Excerpted from Cultivating Care for Creation, an Advent Guide for Lectionary Year A from the North Carolina Council of Churches.
I was glad when they said to me, “Let us go to the house of the Lord!”
Our feet are standing within your gates, O Jerusalem.
Jerusalem—built as a city that is bound firmly together.
To it the tribes go up, the tribes of the Lord, as was decreed for Israel, to give thanks to the name of the Lord.
For there the thrones for judgment were set up, the thrones of the house of David.
Pray for the peace of Jerusalem: “May they prosper who love you.
Peace be within your walls, and security within your towers.”
For the sake of my relatives and friends I will say, “Peace be within you.”
For the sake of the house of the Lord our God, I will seek your good.
Rational, intelligent folks are no longer debating climate change. Some are debating its causes—natural warming and cooling cycles, warming and cooling cycles driven by human behavior, or a combination of the two. But no one disputes it is changing and most agree it’s not changing for the better. We’ve all heard it: swifter floods, harsher droughts, stronger storms, fiercer fires. For my part, I no longer joke about the beach house I plan to buy after I write my first best-seller. I still plan to write a best-seller, but I won’t use the money “to build a house on sand” (Matthew 7:26).
Such a scenario necessarily involves resources and choice. With the resources from my best-seller I’ll have the choice to build on rock or sand. Not everyone has resources or choice. Many live on sand because it is their only choice. Many live near water for the resources it provides, but with those resources come the risks water presents—risks that are becoming routine even here in North Carolina where we managed two one-hundred year floods in three years.
With these real live scenarios playing out in our world, the ones with resources and choices should heed the advice from Psalm 122, “For the sake of the house of the Lord our God, I will seek your good.” We should swiftly be about seeking the good of those in harm’s way and not merely rushing to build our own houses on higher ground.
Those of us who subscribe to the real possibility that this particular climate change cycle has been hastened by humans, and who generally leave larger carbon footprints than our two feet allow (my own is 4.5 and I try hard to repair, renew, and recycle), have some responsibility to seek some good for others. Human decency suggests our moral compass should point us toward the welfare of those endangered by our big feet, but for people of faith, there is another imperative.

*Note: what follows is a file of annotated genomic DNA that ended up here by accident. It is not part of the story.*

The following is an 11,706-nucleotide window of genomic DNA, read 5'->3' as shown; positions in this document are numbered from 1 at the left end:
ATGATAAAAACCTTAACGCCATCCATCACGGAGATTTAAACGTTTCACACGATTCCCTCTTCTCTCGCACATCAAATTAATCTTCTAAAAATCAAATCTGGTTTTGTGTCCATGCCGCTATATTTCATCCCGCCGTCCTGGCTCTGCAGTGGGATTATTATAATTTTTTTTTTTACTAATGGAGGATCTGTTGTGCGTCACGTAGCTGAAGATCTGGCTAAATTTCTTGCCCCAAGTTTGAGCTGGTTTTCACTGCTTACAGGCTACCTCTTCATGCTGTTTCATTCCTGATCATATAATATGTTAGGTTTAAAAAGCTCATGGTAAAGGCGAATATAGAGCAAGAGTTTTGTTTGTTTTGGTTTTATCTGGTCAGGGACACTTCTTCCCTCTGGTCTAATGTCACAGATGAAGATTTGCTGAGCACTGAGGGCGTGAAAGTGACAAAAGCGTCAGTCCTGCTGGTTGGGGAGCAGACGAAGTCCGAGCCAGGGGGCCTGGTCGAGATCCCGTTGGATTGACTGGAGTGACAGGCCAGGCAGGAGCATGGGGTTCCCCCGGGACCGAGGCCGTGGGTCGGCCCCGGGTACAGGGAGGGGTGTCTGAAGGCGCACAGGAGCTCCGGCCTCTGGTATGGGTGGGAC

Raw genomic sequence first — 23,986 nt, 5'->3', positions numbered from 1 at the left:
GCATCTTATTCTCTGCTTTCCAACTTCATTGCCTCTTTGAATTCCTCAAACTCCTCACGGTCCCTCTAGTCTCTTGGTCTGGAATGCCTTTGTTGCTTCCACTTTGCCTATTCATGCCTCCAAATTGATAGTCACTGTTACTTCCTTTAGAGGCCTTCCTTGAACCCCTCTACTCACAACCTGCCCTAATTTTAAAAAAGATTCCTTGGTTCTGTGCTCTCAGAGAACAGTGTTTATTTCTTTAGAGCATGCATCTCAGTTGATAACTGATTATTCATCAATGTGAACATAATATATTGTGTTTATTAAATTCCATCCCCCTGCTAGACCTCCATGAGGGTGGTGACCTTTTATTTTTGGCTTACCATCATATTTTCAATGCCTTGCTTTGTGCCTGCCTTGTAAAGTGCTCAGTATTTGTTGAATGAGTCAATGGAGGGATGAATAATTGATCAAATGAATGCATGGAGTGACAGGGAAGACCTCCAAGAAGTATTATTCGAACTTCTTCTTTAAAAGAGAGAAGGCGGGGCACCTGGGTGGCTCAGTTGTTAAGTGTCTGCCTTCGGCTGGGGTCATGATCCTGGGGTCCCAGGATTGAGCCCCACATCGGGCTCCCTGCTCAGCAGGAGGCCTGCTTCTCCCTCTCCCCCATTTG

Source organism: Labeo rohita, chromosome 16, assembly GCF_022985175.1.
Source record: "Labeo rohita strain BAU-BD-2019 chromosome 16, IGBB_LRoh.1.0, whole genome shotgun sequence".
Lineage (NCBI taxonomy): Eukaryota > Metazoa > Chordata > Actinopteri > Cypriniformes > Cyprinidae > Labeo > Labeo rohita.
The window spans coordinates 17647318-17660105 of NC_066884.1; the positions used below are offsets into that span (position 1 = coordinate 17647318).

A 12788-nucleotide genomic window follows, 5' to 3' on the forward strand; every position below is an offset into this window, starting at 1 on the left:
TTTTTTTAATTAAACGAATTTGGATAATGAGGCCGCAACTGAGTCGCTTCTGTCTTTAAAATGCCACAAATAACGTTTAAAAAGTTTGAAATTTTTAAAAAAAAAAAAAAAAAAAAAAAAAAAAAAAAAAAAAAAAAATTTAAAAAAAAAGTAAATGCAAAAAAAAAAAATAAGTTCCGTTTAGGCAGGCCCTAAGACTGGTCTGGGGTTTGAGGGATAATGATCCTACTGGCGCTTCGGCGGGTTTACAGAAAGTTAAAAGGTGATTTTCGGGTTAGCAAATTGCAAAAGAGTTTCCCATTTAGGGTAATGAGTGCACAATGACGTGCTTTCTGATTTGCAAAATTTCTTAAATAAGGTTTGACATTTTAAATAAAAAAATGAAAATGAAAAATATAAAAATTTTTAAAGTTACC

Our imperative is bound up in the DNA of creation. All of creation is God’s gift to us (Genesis 1:26). All of humanity is “precious in the sight of the Lord (Psalm 116:15).” David sings it beautifully for us on this first Sunday of Advent. As we gather in our places of worship to begin the journey through a new Christian year, may we start this journey in the memory that we are all bound up together.
For the sake of my relatives and friends
I will say, “peace be within you.”
For the sake of the house of the Lord our God,
I will seek your good.
Seeking implies we are looking for ways to make things better. There are some readily available things we can do every day—turn up the thermostat a few degrees in the summer and down a few degrees in the winter—and there are some bigger challenges we must work together to meet. Of course, the bigger challenges will make the biggest difference and require collective will. If we are honestly “seeking good” and not merely “saying peace” we must be willing to join forces for change at the economic and political level. Keeping my thermostat at 62 degrees in the winter is not going to stop the polar cap ice melt unless every home, business, school, and government building also makes this adjustment AND if our businesses and governments mandate new energy regulations.
As people of faith mandated by our scriptures to seek good for all creation, this is the place to focus our energy. We can vote with our pocketbooks by choosing to do business with and buy goods from environmentally friendly places. We can vote with our feet by leaving those places that do not respect creation. We can vote—vote for individuals at the local, state, and national level who share our values, who will “seek the good.”
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